Deftones are the same kind of band people want to see play a big festival. Their innovative sound, style, and years of hard work have constantly, and steadily, built one of the strongest fan bases in North America.
I am not alone in my feelings about the Deftones. Especially here in Louisville, where the band has played several times and has built a strong following.
Deftones are currently adding the finishing touches to a new album, which they expect to release sometime this fall. Through May and November they are slated to tour and play various summer / fall festivals internationally. They are the perfect festival headliner, and after hearing many fans suggest this very idea, I have taken it upon myself to write this little op-ed piece or whatever you want to call it.
For a brand new festival such as Louisville’s Louder Than Life, where in its first year, last year, brought such bands as Korn. Judas Priest, Hell Yeah, Mastodon, and Flaw to name a few, it is so very important that organizers keep the momentum going with appealing to the hard rock and alternative metal crowds.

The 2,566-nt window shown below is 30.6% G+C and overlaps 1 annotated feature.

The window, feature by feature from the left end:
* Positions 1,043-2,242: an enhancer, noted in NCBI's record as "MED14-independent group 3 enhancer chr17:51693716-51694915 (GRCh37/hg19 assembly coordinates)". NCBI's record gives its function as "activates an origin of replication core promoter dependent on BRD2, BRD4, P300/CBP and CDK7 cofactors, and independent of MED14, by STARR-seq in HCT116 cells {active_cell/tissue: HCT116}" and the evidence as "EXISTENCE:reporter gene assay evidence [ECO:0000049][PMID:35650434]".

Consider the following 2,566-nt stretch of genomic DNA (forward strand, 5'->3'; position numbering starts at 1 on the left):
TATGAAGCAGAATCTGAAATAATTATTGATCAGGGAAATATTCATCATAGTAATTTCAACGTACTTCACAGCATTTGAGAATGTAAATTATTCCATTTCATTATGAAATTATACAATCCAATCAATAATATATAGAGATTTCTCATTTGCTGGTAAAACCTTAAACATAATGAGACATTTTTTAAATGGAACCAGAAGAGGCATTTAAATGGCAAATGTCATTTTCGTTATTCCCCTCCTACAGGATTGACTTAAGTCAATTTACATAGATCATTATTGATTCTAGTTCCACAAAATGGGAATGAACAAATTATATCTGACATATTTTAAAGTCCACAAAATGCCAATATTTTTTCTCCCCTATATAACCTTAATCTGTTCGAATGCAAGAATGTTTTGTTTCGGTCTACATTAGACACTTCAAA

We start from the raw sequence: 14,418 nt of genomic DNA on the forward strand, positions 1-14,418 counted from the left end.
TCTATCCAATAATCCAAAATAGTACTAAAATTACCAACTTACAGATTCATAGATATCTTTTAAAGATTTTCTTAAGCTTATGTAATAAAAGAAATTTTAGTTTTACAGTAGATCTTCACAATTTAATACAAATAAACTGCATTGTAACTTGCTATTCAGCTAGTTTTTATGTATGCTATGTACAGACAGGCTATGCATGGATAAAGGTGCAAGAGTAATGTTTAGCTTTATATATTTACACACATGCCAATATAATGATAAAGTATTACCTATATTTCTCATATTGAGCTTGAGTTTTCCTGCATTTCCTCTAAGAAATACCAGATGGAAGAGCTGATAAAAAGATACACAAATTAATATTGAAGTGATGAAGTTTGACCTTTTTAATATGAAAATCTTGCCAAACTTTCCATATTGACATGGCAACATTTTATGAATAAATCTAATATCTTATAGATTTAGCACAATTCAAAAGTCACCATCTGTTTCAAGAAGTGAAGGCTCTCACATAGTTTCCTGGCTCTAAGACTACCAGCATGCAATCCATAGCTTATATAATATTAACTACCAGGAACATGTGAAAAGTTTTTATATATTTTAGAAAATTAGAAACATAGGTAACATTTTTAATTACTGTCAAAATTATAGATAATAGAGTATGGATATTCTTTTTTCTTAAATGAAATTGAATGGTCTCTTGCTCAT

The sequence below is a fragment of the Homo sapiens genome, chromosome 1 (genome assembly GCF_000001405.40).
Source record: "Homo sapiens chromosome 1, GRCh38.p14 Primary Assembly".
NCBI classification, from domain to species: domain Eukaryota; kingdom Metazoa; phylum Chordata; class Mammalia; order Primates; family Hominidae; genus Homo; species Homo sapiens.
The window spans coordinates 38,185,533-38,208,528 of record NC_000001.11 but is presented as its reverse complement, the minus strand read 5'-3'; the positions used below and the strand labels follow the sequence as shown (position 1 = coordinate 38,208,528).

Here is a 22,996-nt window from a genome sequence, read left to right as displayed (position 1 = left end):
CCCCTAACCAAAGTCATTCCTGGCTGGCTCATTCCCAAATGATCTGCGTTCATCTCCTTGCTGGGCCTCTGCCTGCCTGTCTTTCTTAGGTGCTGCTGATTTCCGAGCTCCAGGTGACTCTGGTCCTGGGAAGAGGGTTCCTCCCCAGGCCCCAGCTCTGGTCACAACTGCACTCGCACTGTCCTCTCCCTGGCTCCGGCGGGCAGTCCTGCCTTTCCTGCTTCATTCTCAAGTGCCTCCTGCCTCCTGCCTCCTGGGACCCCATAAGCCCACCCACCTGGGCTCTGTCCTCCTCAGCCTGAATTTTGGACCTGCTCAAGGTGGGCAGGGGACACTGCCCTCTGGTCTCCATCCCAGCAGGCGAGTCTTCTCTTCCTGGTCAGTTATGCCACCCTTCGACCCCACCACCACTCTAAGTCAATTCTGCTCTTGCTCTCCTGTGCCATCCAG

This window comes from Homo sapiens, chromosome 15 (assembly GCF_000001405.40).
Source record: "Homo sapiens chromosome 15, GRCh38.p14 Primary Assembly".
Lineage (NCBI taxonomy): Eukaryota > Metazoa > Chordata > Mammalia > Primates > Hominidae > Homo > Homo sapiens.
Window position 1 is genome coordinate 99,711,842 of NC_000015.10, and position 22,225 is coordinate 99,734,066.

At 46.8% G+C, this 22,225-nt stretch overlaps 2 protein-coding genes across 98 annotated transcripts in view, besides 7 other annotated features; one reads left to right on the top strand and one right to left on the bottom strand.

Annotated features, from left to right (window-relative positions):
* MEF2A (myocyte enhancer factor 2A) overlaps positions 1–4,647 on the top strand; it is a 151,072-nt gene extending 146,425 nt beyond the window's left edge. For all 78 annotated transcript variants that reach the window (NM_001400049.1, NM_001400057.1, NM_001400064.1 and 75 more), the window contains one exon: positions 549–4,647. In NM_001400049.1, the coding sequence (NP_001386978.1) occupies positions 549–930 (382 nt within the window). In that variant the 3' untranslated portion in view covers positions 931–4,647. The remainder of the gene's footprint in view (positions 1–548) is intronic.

Deftones are exactly the kind of band that the young festival needs which appeals to the modern rock crowd, as is the band Flaw, which just happens to be based out of Louisville and has resurfaced, and is preparing to take the nation by storm. Flaw, the former Universal Recording artists who released their 2001 debut album ‘Through The Eyes‘ and then their sophomore follow-up, ‘Endangered Species (2004), will be headlining the Reawakening Tour (May-June) and has released a brand-new upbeat, energetic track titled ‘Bleed Red‘ exclusively on Sirius satellite channel Octane.